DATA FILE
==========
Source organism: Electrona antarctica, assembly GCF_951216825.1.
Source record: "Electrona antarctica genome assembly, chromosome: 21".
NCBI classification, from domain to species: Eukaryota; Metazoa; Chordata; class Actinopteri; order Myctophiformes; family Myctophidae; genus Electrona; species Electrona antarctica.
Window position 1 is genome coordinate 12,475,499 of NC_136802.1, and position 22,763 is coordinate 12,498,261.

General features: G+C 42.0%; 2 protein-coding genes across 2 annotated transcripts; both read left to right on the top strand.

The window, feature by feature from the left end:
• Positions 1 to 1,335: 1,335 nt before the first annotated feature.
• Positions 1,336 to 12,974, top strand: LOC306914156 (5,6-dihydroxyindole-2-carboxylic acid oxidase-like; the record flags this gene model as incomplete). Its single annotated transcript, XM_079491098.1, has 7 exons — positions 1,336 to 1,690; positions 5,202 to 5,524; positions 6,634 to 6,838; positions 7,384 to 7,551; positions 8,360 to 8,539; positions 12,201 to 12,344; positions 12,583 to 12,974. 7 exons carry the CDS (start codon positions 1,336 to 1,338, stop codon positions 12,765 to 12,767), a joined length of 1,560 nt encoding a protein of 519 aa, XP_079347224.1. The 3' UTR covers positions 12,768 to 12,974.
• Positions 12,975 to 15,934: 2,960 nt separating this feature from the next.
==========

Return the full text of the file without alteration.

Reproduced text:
Source organism: Electrona antarctica, assembly GCF_951216825.1.
Source record: "Electrona antarctica genome assembly, chromosome: 21".
NCBI classification, from domain to species: Eukaryota; Metazoa; Chordata; class Actinopteri; order Myctophiformes; family Myctophidae; genus Electrona; species Electrona antarctica.
Window position 1 is genome coordinate 12,475,499 of NC_136802.1, and position 22,763 is coordinate 12,498,261.

General features: G+C 42.0%; 2 protein-coding genes across 2 annotated transcripts; both read left to right on the top strand.

The window, feature by feature from the left end:
• Positions 1 to 1,335: 1,335 nt before the first annotated feature.
• Positions 1,336 to 12,974, top strand: LOC306914156 (5,6-dihydroxyindole-2-carboxylic acid oxidase-like; the record flags this gene model as incomplete). Its single annotated transcript, XM_079491098.1, has 7 exons — positions 1,336 to 1,690; positions 5,202 to 5,524; positions 6,634 to 6,838; positions 7,384 to 7,551; positions 8,360 to 8,539; positions 12,201 to 12,344; positions 12,583 to 12,974. 7 exons carry the CDS (start codon positions 1,336 to 1,338, stop codon positions 12,765 to 12,767), a joined length of 1,560 nt encoding a protein of 519 aa, XP_079347224.1. The 3' UTR covers positions 12,768 to 12,974.
• Positions 12,975 to 15,934: 2,960 nt separating this feature from the next.